“What’s so funny about it?” said Safety Pin.
“It’s talking about these crazy North Koreans-”
“Hey,” said the third teenager, the one in the eye patch. “I knew some Koreans once. They ran a battery store over on 16th Street. A whole store with nothing but batteries. Triple A, double A, Cs, Ds, nine volts, those big flashlight ones, car batteries, phone batteries, camera batteries. That’s all they sold. Batteries.”
Ricky leaned back in his chair, gathering in every word, toggling spasmodically.
“Anyway,” said the One With the Phone, “These North Koreans, they got, like, these
nukes. Just like the Russians, you know.”
“And us,” said Safety Pin.
“Yeah, and us.”
“Doesn’t Iran have nukes too?” said Eye Patch. “Or was that Anthrax? Yeah, I think it was Anthrax. I remember because of the band. My dad has all their records.”
“But listen to what they call the missiles, ” said the One With the Phone. “That’s the hilarious part-”
“You’re anti! You’re antisocial!” sang Eye Patch, playing air drums.
“They call them,” continued the One With the Phone, “Tap a dong 1, and tap a dong 2.”
There was an explosion of laughter. Safety Pin banged the table with his fists and Java Man coffee came out of Eye Patch’s nose.
Safety Pin said, “Get the fuck out.”
“No shit, ” said the One With the Phone. “It’s right here. Look.”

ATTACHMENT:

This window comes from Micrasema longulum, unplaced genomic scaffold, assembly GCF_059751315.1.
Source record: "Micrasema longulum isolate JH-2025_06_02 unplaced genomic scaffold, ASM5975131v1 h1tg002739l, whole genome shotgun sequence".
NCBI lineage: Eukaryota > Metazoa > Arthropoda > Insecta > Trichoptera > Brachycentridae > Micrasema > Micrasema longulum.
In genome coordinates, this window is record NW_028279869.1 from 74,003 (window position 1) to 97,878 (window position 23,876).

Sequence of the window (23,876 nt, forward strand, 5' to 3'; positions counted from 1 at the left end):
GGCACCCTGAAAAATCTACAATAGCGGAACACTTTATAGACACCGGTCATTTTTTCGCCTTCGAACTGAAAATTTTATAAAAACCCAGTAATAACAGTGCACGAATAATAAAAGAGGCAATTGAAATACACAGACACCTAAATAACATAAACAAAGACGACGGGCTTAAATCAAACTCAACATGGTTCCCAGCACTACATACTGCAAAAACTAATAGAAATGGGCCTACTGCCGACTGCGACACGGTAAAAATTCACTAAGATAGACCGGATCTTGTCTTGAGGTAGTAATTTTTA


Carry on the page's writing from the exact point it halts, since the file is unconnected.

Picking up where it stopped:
He showed Safety Pin a photo of Taep’o-dong 2 on the phone and Safety Pin said, “The Koreans are right. Those things totally look like giant dildos.”
Ricky wanted to know what a dildo was, but thought it best not to ask.
After a while Eye Patch said, “I know you can go bald on your head, right. But can you, like, go bald on your ass?”
“What the hell?” said Safety Pin.
“No, for real,” said Eye Patch. “Like two days ago me and Fun Boy are getting ready to moon the dining room window at Perkins, right? So I pull down my pants and Fun Boy’s like, ‘Jesus. You got one bald ass.’ And I’m like, ‘What?’ And Fun Boy’s like, ‘That is one hairless ass, my friend. Take a look.’ So I do. And sure enough, there’s nothing there-not one hair. I think my ass has male pattern baldness, man.”
Safety Pin and the One With the Phone looked at each other. Safety Pin broke out laughing.
“What?” said Eye Patch.
“Did you happen to sleep over at Fun Boy’s the night before?” said the One With the Phone.
Eye Patch said, “Yeah. So?”